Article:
Renato Mariotti, a former Assistant U.S. Attorney and onetime candidate for Illinois Attorney General, told BeltwayBreakfast that Trump’s claims that Cohen’s violations could’ve been dealt with by the FEC as a civil matter are baseless.
“A federal judge would not have accepted Cohen’s plea if he was not pleading guilty to a crime,” Mariotti said in a text message, adding that Cohen’s attorneys, the Justice Department and the judge all concluded that Cohen had committed crimes and not a less serious violation of election law.
Raskin says US is in grip of ‘overwhelming political crisis’
While Raskin, who teaches constitutional law at American University, did not think Tuesday’s events had the makings of a constitutional crisis, he said the nation was in the grip of “an overwhelming political crisis that emanates from the White House.”
“This is a president who maligns and disrespects the law at every turn, it never would’ve occurred to him that there was something wrong with spending hundreds of thousands of worth of hush money on his affairs with pornographic stars and having his company pay for it,” said Raskin. “If everything Michael Cohen is saying turns out to be true, the president himself is implicated in willful campaign finance violations. Certainly, this is more than Bill Clinton telling one lie about a sexual relationship that he had.”
Raskin said that Trump — who once claimed to hire “the best people” — has developed “a staph infection that has spread entirely through his campaign and his administration,” leaving the president “up to his neck in the criminality of his associates.”
As for Trump’s continuing insistence that Manafort is “a good man,” Raskin suggested that Trump’s capacity for praise would only hold as long as his former campaign chairman refused to cooperate with prosecutors.
Raskin compared ‘The Donald’ to a Mafia Don
“The president brings the ethics of a mob boss to all of the criminality around him. If a particular operative stays putatively loyal, he will endeavor to reward them but if they tell the truth…they’re dead to him and he considers them part of the ‘rigged witch hunt and deep state conspiracy,” he said.
While Raskin observed that Trump “would certainly have no ethical scruples” about using his pardon power to reward Manafort for not helping Mueller’s team, he suggested that one of the president’s advisers might be waving him off from issuing a pardon that would obviously benefit him.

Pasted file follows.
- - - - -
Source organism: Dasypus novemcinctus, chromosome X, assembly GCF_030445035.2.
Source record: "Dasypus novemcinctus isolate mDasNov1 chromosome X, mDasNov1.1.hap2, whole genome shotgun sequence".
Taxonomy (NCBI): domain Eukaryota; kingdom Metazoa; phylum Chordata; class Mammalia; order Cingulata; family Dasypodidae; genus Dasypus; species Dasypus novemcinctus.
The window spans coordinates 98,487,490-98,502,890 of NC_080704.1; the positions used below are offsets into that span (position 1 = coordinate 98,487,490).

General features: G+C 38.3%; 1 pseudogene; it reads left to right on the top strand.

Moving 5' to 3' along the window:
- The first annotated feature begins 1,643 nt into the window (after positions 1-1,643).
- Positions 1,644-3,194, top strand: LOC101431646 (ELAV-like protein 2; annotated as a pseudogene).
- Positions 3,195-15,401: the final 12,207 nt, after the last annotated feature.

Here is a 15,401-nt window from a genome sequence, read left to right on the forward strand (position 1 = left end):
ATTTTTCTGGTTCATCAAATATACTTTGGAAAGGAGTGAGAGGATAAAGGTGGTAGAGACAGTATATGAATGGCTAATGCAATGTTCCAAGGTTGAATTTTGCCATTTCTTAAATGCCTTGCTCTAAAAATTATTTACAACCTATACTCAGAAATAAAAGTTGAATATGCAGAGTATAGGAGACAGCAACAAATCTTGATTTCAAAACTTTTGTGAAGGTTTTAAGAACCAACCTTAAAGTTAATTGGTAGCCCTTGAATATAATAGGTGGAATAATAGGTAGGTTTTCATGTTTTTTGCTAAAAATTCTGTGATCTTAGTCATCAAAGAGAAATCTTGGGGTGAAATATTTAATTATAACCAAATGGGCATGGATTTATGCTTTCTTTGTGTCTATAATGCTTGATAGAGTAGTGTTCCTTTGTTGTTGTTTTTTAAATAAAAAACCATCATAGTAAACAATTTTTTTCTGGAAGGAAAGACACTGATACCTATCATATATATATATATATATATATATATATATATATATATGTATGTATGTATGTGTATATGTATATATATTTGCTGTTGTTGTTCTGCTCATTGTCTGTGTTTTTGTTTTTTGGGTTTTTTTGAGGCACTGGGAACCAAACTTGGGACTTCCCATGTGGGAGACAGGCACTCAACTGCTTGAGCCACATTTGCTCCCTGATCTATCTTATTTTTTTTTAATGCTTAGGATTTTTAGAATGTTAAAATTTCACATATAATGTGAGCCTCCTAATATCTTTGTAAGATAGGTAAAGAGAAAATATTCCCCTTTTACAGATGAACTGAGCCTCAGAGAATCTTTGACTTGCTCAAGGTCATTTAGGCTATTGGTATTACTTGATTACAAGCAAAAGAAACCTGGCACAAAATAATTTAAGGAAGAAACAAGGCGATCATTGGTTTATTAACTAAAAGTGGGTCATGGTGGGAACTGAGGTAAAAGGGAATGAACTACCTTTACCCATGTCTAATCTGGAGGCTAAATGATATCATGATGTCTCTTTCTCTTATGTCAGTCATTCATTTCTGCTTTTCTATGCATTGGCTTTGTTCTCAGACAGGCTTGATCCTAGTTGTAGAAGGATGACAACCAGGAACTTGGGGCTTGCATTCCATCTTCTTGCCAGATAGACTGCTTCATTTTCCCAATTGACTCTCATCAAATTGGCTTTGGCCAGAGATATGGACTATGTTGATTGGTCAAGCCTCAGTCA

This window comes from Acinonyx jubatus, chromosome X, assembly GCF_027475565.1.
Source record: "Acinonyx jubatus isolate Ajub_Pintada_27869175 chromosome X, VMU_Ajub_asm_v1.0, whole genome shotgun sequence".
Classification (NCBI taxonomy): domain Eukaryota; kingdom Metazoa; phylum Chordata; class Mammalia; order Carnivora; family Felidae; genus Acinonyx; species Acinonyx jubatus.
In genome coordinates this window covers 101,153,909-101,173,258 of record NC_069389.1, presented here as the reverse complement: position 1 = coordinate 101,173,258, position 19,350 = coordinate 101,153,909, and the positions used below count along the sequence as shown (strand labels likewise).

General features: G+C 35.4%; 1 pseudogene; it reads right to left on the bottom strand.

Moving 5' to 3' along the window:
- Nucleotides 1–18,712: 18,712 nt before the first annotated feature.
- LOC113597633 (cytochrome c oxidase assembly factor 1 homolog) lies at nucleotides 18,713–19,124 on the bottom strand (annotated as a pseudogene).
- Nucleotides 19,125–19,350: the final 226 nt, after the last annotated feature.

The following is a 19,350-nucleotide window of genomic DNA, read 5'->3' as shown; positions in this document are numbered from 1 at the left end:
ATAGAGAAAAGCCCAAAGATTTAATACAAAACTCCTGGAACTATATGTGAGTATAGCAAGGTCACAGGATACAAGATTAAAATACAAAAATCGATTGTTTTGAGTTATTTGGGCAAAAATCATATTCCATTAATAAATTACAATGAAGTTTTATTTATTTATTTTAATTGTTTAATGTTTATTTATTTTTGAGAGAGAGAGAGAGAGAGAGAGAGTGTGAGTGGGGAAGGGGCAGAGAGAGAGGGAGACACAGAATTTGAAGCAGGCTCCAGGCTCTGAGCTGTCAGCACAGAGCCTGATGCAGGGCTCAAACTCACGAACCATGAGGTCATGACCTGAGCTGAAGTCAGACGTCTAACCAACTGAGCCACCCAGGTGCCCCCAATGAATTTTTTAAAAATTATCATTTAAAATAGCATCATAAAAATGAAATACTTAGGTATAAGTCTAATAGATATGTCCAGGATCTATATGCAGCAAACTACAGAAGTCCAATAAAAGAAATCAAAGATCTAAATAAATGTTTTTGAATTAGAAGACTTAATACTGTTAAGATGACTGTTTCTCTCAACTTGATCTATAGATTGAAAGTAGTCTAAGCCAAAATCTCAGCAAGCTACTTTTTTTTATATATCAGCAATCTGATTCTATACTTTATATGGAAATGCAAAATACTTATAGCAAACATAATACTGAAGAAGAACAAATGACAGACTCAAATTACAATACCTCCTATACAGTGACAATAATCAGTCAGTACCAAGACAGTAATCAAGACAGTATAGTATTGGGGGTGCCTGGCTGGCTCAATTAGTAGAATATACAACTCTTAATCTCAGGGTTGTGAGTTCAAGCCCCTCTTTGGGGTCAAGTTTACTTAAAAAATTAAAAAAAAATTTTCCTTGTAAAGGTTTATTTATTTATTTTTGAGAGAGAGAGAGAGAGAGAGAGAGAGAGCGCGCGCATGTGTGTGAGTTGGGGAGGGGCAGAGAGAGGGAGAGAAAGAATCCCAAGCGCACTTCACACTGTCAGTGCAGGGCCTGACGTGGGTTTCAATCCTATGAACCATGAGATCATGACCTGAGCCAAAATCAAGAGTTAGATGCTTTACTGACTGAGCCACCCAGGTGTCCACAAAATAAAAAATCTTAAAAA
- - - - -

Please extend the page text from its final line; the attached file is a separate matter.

“Somebody at the White House obviously understands that the use of the pardon power in Trump’s own personal wars certainly invites demand for impeachment,” he said, “The use of the pardon for corrupt purposes would undoubtedly be seen as a high crime and misdemeanor by large numbers of people in Congress.”
Congressman Who Teaches Constitutional Law Says Trump’s Latest Tweets Reveal ‘The Mind Of A King’
WASHINGTON, June 4, 2018 – A Democratic congressman and constitutional law professor says President Trump’s latest tweets on the constitutionality of Robert Mueller’s probe into Russia’s election meddling, his pardon power and trade deficits represent “a brazen expansion of the president’s monarchical pretensions.”
“The president has revealed that he has the mind of a king,” said Rep. Jamie Raskin, D-Md., who has taught constitutional law at American University’s Washington College of Law since 1990. “Whether he’s a mad king or not is in the eye of the beholder.”
Raskin spoke with BeltwayBreakfast shortly after President Trump capped off a Monday morning tweetstorm by claiming the appointment of former FBI director Robert S. Mueller III as a special prosecutor was unconstitutional.
“The appointment of the Special Counsel is totally unconstitutional!” Trump wrote, adding that despite that, his administration “[plays] the game because I, unlike the Democrats, have done nothing wrong!”
Separate Tweets on pardon power and presidential authority on trade